following situations: (1) there has been an intervening change in
controlling law; (2) there is additional evidence that was not
previously available; or (3) the prior decision was based on clear error
or would work manifest injustice.
Reyazuddin v. Montgomery Cty., Md., No. DKC-11-0951, 2012 WL 642838, at *2–3 (D.Md. Feb.
27, 2012) (citations and internal quotation marks omitted).
Here, the Court concludes it clearly erred as a matter of law in its March 18 Opinion for two
reasons. First, showing irreparable injury or impossibility of determining damages is not always
required to receive restitution. Second, Plaintiffs were not improperly seeking restitution in addition
to enforcement of a provision in the Agreements requiring Defendants to refund all IIP payments to
Plaintiffs (“Repayment Provision”). The Court will address these two errors in turn.
First, in its March 18 Opinion the Court relied on Miller v. United States Foodservice, Inc.,
361 F.Supp.2d 470, 485 (D.Md. 2005) to assert that rescission is only appropriate when there is an
irreparable injury, damages would be difficult to determine, or damages would be inadequate.
(Mem. Op. at 6, ECF No. 107). In Miller and other cases imposing such prerequisites, however, the
parties were relying on a theory of unjust enrichment to recover restitution. See, e.g., Miller, 361
F.Supp.2d at 484 (seeking to recover compensation from employee based on theory of unjust
enrichment or mutual mistake); Mass Transit Admin. v. Granite Const. Co., 471 A.2d 1121, 1126
(Md. 1984) (seeking restitution for value of services under theory of unjust enrichment).
Relying on Mogavero v. Silverstein, 790 A.2d 43, 52 (Md.Ct.Spec.App. 2002), this Court
opined that restitution “is referred to as an action for unjust enrichment.” (Mem. Op. at 5) (quoting
Mogavero, A.2d at 52) (internal quotation marks omitted). Mogavero, however, bases this measure
of recovery on a theory of quasi-contract. Mogavero, 790 A.2d at 52. Here, by contrast, Plaintiffs do
not bring their claims under a quasi-contract theory because there are express agreements—the IIP
Award Agreements—between them and the Defendants. Nor do they seek restitution under a theory
of unjust enrichment. Rather, they contend Defendants materially breached the IIP Award
Agreements. Because Defendants do not rely on theories of quasi-contract or unjust enrichment,
Miller’s prerequisites do not apply. Accordingly, the Court concludes it erred by requiring Plaintiffs
to meet one of these prerequisites in its March 18 Opinion.
Further, the Court also opined that a contracting party displeased with the other’s
performance may either reaffirm the contract and claim damages for its breach, or repudiate the
contract and request rescission, but not both. (Mem. Op. at 7). The Court then concluded that
Plaintiffs were attempting to do both by seeking rescission “while simultaneously” seeking return of
all IIP payments under the Repayment Provision. (Id. at 7–8). Both rescission and enforcement of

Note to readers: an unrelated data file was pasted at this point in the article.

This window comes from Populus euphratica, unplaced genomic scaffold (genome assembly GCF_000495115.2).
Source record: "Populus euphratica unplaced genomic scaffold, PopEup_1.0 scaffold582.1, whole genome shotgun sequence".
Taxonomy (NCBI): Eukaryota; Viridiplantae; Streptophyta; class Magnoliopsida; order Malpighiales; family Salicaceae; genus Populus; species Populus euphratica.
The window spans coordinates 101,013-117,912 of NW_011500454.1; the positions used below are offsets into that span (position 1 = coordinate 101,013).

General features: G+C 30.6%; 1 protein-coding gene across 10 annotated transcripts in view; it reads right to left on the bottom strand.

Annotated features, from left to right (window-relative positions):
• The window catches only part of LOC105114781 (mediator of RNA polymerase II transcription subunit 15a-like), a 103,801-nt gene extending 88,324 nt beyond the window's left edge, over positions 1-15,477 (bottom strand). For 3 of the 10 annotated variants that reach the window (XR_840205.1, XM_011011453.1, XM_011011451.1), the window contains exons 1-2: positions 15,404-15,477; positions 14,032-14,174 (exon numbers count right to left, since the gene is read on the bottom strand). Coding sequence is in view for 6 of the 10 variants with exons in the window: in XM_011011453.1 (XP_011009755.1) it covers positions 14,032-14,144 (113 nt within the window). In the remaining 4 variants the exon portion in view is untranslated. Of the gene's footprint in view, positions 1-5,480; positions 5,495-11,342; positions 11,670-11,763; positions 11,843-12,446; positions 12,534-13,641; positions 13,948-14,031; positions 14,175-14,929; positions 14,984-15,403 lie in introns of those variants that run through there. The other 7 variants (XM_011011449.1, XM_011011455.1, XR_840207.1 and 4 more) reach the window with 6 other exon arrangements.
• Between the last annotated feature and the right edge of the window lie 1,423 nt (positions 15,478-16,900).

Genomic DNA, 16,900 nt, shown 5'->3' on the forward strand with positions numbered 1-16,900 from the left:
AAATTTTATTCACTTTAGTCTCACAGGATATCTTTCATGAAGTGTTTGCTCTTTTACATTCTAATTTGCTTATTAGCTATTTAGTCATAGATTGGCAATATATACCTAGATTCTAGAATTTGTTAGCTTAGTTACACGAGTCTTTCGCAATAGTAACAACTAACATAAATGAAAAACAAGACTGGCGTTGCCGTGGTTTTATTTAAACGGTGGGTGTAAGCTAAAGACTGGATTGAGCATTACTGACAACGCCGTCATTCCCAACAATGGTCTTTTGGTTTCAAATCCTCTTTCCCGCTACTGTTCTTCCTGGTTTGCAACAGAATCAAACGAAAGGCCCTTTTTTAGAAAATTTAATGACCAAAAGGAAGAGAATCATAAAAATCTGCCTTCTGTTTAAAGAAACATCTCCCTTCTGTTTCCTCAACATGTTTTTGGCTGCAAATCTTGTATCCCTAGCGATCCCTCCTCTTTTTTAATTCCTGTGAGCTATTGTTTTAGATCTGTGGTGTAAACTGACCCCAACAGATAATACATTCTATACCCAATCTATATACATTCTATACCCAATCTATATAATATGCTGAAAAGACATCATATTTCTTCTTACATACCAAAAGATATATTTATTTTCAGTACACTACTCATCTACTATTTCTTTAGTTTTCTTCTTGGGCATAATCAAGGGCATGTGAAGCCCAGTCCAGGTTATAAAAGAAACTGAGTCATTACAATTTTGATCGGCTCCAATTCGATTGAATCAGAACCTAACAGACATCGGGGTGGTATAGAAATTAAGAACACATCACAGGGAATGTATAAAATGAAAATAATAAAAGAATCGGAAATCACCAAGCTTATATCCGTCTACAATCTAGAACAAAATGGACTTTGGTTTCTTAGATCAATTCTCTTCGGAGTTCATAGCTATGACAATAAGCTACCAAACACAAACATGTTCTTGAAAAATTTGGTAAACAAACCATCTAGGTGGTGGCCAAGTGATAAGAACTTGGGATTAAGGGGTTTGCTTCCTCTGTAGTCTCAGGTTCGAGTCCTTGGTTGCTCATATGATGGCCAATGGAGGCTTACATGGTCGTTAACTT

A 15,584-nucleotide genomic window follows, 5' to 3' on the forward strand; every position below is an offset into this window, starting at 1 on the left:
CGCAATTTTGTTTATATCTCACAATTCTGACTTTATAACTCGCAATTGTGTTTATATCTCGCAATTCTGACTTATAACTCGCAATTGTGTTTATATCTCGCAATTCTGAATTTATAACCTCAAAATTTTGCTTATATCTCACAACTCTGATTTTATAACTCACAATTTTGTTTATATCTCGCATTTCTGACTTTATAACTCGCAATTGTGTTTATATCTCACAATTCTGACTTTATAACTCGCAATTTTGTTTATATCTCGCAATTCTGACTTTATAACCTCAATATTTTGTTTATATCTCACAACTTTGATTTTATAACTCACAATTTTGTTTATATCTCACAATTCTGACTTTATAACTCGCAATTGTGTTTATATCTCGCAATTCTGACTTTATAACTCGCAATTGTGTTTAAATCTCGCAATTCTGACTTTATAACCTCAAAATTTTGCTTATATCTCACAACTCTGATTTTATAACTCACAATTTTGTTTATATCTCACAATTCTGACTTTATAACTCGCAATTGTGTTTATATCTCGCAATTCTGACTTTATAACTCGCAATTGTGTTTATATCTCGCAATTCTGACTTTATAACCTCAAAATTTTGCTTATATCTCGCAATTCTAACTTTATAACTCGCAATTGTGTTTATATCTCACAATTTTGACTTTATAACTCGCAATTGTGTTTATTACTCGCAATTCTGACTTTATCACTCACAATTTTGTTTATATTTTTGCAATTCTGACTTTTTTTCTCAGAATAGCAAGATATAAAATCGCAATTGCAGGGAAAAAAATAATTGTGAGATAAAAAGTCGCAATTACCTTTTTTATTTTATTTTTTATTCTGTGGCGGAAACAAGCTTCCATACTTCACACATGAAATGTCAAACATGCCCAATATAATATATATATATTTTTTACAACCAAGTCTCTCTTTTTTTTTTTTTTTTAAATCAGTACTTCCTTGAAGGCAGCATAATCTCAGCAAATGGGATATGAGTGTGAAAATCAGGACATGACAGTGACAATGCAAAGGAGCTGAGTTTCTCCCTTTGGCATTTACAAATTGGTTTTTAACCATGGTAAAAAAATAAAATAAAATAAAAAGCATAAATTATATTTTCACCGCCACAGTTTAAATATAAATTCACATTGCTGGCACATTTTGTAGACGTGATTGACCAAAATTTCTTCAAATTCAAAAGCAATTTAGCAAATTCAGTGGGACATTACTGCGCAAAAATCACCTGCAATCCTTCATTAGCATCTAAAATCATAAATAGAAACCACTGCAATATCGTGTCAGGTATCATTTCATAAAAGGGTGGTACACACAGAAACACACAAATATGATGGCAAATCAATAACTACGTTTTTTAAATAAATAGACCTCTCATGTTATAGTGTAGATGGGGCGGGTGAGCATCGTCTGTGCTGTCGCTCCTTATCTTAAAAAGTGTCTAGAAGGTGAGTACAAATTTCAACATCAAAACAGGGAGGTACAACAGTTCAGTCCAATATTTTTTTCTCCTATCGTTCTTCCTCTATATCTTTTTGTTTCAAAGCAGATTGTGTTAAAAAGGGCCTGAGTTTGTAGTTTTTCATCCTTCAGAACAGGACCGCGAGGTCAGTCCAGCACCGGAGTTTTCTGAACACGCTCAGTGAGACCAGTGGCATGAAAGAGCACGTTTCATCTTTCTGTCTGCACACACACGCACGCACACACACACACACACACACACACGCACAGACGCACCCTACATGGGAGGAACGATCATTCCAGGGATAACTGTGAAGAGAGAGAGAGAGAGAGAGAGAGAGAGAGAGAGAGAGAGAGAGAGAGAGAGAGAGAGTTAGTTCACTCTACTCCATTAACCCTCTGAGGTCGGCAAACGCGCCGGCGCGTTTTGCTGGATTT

the Repayment Provision, however, would lead to an identical outcome: full recovery of all IIP
payments. Plaintiffs, therefore, were not seeking both rescission and enforcement of the Repayment
Provision simultaneously; instead, they were arguing two separate bases of recovery that also led to
the same outcome.4 Thus, the Court concludes it erred by holding that Plaintiffs improperly sought
restitution in addition to enforcement of the Repayment Provision. As a result, the Court must now
determine whether rescission is warranted based on Defendants’ material breach.
Before the Court makes a determination regarding rescission, the parties have not had an
opportunity to brief whether Plaintiffs have met the elements for rescission as a matter of law.
Accordingly, the Court will direct the parties to brief the Court on whether there is any genuine
dispute of material fact on whether Allegis has met the requirements for rescission and restitution.
Since the Court’s previous Order will be vacated in part, the pending Motions will be denied without
For the reasons stated above, the Court VACATES in part its March 18, 2016 Memorandum
Opinion (ECF No. 107) and Order (ECF No. 108) to the extent that the Court denied Allegis
rescission and restitution. Plaintiffs’ Third Motion for Summary Judgment (ECF No. 109) is
DENIED AS MOOT WITHOUT PREJUDICE. Defendants’ Motion for Leave to File Surreply
(ECF No. 114) is DENIED AS MOOT WITHOUT PREJUDICE. The parties SHALL stipulate to a
briefing schedule within fourteen days, consistent with the dictates of Local Rule 105.2(a), on
Of course, Plaintiffs are always free to argue in the alternative.
whether Allegis has met the requirements for rescission and restitution. Despite the informal nature
of this memorandum, it shall constitute an Order of this Court, and the Clerk is directed to docket it
Very truly yours,
George L. Russell, III
United States District Judge